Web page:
But this news has been met with everything from optimism to wariness to disappointment to outright denunciation among advocates of medical marijuana. Supposedly, patients in states where medical marijuana is legal, including California, can now light up without fear of federal reprisal.
An editorial in the Contra Costa Times says the new guidelines for federal prosecutors, handed down this week with the blessing of Attorney General Eric Holder, are "not good enough."
They are "are an attempt to thread a political needle rather than a recognition of the value of the drug and a deferral to the desire of voters in 14 states."
Yes, it is heartening, the Times says, that federal prosecutors are told to not focus resources on "individuals whose actions are in clear and unambiguous compliance with existing state laws providing for the medical use of marijuana."
Still, the federal policy states that " 'clear and unambiguous compliance with state law' " is not a legal defense to violation of federal law."
Bottom line, the Times says, these new "squishy" guidelines fail to offer providers of medical marijuana any real protection from being prosecuted under federal law. These operators could still be prosecuted, if federal prosecutors get an itch to do so.
Sure, no one is naive enough to believe that every pot club, or every doctor taking payment to write medical marijuana prescriptions, is only dispensing to people who are seriously suffering from painful, devastating, life-alterating medical conditions. Sure, some people might be manipulating the medical marijuana system to obtain pot for recreational purposes. Okay, I might be venturing here into the whole debate over whether the use and sales of marijuana should be legalized. (I think it should, as I've suggested before.)
Meanwhile, back to decriminalizing the use and sales of medical marijuana: There might be medical marijuana dispensaries that are--OMG--operating legitimately, legally, and responsibly. That is, they are only selling it to people with a true medical need.
It's possible that there are a number of such facilities in California, in the Bay Area, even in Walnut Creek.
With regard to our hometown pot club--C3 Collective: This business appears to have put in quite an effort to demonstrate its desire to stay in Walnut Creek and to work with the local business leaders and the city to show it can be a good neighbor and a positive community member. The Walnut Creek Chamber of Commerce welcomed C3 Collective's opening a couple weeks ago (pictured above), although chamber members, at the ribbon-cutting ceremony, hastened to add that they always welcome new businesses and members to its organization.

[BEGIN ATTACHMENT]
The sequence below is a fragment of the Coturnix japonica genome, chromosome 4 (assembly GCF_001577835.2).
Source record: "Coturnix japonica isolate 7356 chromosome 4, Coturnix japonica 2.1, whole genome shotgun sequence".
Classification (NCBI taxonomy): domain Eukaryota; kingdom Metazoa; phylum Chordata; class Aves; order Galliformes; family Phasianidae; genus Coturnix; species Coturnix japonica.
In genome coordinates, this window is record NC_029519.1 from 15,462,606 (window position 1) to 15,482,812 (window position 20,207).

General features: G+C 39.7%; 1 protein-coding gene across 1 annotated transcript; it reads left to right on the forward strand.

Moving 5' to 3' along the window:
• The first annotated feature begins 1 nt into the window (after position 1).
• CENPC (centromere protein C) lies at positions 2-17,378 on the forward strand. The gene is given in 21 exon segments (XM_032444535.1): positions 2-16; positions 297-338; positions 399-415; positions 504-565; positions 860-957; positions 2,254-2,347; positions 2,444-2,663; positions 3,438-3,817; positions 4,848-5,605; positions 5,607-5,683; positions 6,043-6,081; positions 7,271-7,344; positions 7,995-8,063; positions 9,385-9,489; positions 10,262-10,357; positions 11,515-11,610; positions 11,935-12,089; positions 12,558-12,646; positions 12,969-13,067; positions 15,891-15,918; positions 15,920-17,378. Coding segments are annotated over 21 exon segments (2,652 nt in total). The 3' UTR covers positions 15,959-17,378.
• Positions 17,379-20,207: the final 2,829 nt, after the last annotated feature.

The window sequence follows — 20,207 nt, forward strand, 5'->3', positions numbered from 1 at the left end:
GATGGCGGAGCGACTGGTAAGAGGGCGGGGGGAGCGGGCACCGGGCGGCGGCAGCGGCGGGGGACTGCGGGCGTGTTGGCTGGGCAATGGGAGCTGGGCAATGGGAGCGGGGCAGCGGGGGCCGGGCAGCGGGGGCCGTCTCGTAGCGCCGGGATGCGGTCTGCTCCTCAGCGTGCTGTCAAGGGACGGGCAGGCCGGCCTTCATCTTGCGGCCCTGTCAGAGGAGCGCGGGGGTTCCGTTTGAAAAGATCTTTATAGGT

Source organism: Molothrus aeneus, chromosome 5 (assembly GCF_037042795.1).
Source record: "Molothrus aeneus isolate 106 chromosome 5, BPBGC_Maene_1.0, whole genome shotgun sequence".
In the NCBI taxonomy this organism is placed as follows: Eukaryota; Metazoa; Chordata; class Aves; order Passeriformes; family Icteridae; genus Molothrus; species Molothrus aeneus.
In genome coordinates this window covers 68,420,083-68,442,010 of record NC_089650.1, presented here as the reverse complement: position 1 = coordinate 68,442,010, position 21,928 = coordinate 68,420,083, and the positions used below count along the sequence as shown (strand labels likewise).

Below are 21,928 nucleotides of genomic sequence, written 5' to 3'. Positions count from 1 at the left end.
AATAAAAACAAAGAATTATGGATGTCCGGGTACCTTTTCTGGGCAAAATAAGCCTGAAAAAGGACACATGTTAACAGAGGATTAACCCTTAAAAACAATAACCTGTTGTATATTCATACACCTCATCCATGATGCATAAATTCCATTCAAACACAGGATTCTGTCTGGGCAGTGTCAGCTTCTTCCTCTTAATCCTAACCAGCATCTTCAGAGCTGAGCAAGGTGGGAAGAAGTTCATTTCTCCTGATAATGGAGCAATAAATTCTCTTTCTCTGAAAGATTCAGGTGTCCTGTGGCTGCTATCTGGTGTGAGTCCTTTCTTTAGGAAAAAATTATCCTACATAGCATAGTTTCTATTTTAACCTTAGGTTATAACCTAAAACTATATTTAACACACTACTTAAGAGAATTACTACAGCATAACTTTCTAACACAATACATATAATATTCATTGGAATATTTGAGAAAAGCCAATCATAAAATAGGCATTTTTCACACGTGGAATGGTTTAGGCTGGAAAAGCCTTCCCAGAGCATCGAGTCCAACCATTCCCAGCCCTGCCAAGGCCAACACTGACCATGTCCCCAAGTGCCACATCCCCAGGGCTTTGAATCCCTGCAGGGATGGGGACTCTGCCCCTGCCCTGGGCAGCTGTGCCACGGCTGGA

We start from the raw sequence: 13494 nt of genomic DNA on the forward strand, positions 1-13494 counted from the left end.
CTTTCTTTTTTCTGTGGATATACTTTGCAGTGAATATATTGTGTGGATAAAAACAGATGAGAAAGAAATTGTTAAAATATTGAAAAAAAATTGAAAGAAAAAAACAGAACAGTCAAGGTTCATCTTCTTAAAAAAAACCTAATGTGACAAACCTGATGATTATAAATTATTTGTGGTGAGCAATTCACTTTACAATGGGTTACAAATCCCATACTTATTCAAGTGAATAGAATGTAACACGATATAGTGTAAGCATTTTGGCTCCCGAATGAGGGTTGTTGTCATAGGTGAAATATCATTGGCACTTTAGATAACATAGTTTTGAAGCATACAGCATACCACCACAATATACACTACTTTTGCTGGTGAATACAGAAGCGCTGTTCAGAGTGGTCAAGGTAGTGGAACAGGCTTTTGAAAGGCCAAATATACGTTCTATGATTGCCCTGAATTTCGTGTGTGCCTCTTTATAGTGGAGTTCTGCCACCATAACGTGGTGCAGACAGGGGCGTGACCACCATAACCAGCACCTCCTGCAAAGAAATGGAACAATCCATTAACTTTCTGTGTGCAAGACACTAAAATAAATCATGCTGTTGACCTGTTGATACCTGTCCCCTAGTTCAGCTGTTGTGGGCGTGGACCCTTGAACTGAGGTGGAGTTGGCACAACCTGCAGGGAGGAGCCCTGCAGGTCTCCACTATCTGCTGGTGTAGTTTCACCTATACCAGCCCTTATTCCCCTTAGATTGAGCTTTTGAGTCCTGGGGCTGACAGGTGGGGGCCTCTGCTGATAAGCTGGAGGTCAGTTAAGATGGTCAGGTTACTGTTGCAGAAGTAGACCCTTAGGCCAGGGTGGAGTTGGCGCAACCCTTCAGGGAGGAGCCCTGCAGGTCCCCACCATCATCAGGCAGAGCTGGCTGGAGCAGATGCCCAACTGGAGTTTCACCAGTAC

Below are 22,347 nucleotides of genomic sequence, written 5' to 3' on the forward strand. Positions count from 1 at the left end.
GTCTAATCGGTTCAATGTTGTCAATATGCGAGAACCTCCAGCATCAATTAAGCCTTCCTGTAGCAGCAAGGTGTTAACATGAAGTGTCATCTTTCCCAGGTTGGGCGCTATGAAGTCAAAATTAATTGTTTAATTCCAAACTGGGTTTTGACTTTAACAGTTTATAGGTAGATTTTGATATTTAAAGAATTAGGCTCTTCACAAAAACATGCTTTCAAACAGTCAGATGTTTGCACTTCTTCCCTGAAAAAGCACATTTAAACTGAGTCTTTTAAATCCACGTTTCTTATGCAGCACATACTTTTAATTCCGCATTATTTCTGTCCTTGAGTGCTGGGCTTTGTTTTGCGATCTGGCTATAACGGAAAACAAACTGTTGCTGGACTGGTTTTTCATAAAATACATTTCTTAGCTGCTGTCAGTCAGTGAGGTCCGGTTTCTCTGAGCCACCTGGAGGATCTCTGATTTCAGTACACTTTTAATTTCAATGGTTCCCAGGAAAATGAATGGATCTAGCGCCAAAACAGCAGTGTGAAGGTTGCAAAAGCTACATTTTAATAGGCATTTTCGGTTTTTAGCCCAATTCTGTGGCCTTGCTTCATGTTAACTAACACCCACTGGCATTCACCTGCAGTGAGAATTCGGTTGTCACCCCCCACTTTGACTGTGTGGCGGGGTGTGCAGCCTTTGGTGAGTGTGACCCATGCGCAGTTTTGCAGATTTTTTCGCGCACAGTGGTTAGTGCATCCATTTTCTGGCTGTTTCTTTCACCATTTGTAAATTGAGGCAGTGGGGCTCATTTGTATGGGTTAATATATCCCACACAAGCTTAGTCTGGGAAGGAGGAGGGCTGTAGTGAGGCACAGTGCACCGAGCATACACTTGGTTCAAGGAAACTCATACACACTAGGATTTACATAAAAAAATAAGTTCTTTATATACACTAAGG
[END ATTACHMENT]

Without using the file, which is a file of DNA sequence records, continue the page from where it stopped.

The New York Times Bay Area blog talked to C3 Collective's CEO Brian Hyman. He was guarded about the new federal guidelines. Federal guidelines or not, C3 Collective continues to rack up fines of up to $500 a day from the city for continuing to dispense marijuana. According to the city, C3 Collective's decision to dispense marijuana puts it in violation of city zoning codes and a nuisance ordinance that prohibits the operation of any organization in the city that violates federal law.
“It’s really sad to see such a level of change and understanding and reflection and then to have our collective get put through the ringer,” Hyman told the New York Times.
But City Attorney Paul Valle-Riestra said the C3 collective received its business permit without disclosing the fact that it sells marijuana. Its owners "knew from the outset it wasn’t something the city allowed," Valle-Riestra told the Times.
Nonetheless, the city has launched an in-house study over if and how it will allow medical marijuana dispensaries to open in town. As the New York Times concluded: The Justice Department memo and C3 Collective's situation "raise the question whether and how cities and counties will manage medical marijuana dispensaries in the future."